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ViijSfc— AND DANIEL NIBLOCK
could not finish restoring electricity and
natural gas service to Sarajevo, said Hasan
Muratovic, the Bosnian government’s min
ister in charge of relations with the United
Electric service was only partially re
stored, and there was still no natural gas
Muratovic blamed much of the gas prob
lem on Russia, where the supplies origi
nate, for failing to order the valves on the
pipeline running through Hungary to
Bosnia to be opened.
Both sides pledged to honor the truce
when it does take effect, but fighting con
tinued in Bosnia’s northwestern and south
Amtrak Train Plunges
30 Feet Into Riverbed
HYDER, Ariz. Bartender Roberto
Concepcion bid good night to a fellow
crewman in the lounge of the Amtrak Sun-
01995 DTH Publishing Coip. All rights reserved.
By Nov. 1
■ The cost of the cleanup in
wake of the August flood has
BY JOHN PATTERSON
Interior repair of the Student Recre
ation Center should be complete by the last
week of October, allowing the SRC to
reopen by Nov. 1, SRC director Lauren
Mangili said Monday.
Repairs to the SRC, damaged by flood
waters on Aug. 27, have taken longer than
expected because the amount of money
needed for repairs was so great that state
approval was needed, Mangili said.
“The total cost of repairs was close to
$100,000,” Mangili said. “The money
needed to be in a particular account before
any contractors couldbe approached. Since
it was such a high dollar amount, it did
have to go through Raleigh. ”
Steve Copeland, the Physical Plant’s
project manager in charge of SRC repair,
said repair work was on schedule and
should be completed by the end of this
See SRC, Page 2
guage Program, said no student who has completed the
minimum admissions requirement of two years of a
foreign language in high school should place into level
1 of that language at the University.
But this year 17 percent of students taking French
and 10 percent of students enrolled in Spanish did just
“There is something seriously wrong with the prepa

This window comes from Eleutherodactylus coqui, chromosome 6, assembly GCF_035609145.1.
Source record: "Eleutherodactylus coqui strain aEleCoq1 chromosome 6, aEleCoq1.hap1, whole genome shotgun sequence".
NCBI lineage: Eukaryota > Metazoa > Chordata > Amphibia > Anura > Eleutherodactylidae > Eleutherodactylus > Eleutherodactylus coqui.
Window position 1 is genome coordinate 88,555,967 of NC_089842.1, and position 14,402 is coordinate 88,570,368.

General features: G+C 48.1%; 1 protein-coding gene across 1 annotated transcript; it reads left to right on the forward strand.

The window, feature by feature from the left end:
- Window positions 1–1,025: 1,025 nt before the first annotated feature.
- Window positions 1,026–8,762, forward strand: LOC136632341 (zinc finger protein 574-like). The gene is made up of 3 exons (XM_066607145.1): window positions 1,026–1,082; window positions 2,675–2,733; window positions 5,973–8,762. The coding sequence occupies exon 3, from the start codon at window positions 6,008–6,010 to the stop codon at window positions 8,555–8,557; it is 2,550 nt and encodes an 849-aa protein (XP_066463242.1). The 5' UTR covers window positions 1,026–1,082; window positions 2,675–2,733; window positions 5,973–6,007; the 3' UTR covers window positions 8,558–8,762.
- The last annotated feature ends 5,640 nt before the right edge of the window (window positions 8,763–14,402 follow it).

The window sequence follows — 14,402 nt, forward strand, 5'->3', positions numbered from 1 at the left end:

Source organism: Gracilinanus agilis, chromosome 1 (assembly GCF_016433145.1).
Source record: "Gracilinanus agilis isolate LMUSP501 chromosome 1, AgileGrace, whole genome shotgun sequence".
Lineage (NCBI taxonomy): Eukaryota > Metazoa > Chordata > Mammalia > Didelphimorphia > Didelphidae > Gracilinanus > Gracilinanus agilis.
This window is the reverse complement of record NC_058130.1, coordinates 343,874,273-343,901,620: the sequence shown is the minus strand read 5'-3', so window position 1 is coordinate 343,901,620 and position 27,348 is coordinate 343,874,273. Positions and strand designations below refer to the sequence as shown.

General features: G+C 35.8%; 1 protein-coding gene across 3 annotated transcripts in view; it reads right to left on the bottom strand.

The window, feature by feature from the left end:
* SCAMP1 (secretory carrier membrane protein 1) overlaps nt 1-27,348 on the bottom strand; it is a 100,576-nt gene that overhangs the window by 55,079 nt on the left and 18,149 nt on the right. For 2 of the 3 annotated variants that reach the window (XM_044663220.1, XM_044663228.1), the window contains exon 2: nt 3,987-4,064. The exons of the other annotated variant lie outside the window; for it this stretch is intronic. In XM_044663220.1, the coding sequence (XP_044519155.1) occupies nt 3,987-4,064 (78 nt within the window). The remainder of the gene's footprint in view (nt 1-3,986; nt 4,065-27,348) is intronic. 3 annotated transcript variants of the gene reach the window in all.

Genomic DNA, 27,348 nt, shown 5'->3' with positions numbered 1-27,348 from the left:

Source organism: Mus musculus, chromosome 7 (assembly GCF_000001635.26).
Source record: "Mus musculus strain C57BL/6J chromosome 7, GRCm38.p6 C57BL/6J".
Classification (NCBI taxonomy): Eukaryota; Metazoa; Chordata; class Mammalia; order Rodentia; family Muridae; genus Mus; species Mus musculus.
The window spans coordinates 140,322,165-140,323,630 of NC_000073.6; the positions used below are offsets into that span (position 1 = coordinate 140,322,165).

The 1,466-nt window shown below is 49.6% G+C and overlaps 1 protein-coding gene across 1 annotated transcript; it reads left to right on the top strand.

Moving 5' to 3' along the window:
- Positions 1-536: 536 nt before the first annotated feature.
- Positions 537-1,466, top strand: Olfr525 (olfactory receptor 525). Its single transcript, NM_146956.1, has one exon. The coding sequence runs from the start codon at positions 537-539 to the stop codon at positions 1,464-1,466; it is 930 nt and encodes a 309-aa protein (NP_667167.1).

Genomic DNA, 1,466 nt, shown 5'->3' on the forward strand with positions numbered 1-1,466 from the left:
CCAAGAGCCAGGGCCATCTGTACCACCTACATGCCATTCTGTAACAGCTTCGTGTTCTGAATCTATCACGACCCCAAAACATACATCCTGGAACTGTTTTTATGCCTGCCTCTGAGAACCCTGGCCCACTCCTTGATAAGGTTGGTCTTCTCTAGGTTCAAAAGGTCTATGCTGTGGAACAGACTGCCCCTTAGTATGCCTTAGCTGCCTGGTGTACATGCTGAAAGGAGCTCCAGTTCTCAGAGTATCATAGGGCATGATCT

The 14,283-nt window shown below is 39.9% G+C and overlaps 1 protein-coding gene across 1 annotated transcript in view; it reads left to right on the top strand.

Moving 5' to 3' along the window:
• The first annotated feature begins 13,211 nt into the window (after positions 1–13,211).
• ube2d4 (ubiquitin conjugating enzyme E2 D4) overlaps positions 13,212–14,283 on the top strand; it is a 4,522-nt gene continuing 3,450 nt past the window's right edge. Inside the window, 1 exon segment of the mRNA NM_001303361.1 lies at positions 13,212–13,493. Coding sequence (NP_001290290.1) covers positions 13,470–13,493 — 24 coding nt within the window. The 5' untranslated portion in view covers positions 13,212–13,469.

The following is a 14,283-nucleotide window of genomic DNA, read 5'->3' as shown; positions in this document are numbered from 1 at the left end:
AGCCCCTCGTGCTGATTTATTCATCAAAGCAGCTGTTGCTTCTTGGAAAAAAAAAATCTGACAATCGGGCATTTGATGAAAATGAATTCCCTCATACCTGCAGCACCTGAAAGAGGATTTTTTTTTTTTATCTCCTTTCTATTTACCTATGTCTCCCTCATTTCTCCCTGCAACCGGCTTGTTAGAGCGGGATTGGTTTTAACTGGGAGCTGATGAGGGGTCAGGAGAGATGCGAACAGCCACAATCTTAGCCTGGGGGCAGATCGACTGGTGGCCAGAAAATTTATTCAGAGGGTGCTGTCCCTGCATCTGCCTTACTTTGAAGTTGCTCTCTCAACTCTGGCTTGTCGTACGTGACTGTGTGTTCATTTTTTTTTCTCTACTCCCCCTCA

ration of students who have placed into level 1 of their
high school language,” Jarausch said. “Something is
not happening within those programs to create such a
large number of students that have not even mastered
Another 47 percent of students in French and 44
percent of students taking Spanish placed into level 2X,
Glynis Cowell, director of the Spanish Language
Program, said 2X courses were created by the Depart
ment of Romance Languages for students who were
not true beginners but were still not ready for the
intermediate level of their high school foreign lan-
See REMEDIATION, Page 5
set Limited and climbed into bed.
He was just Ming asleep when the
train began shaking violently from side
to side, throwing him to the floor.
“Itwas very quiet, and then we heard
wailing cries from the children,”
“I just prayed, my God, my God, my
God” he said.
The roar of the 12-car train derailing
sliced through the stillness of the desert
night and the sleep of many of the 268
passengers and crew members aboard
“I heard babies screaming, and their
mother was hollering each one of their
names, one after the other,” said Betty
Addington, 60, of Dallas, who was on
her way to Los Angeles with her 80-
year-old mother, Veleta Clark.
Eight of the train’scars derailed, four
plunging 30 feet off a bridge into a dry
The passengers and crew shouted to
one another as they walked, crawled
and climbed along the toppled train.
FROM WIRE REPORTS
TODAY: Chance of rain; high mid
WEDNESDAY: Cloudy; high mid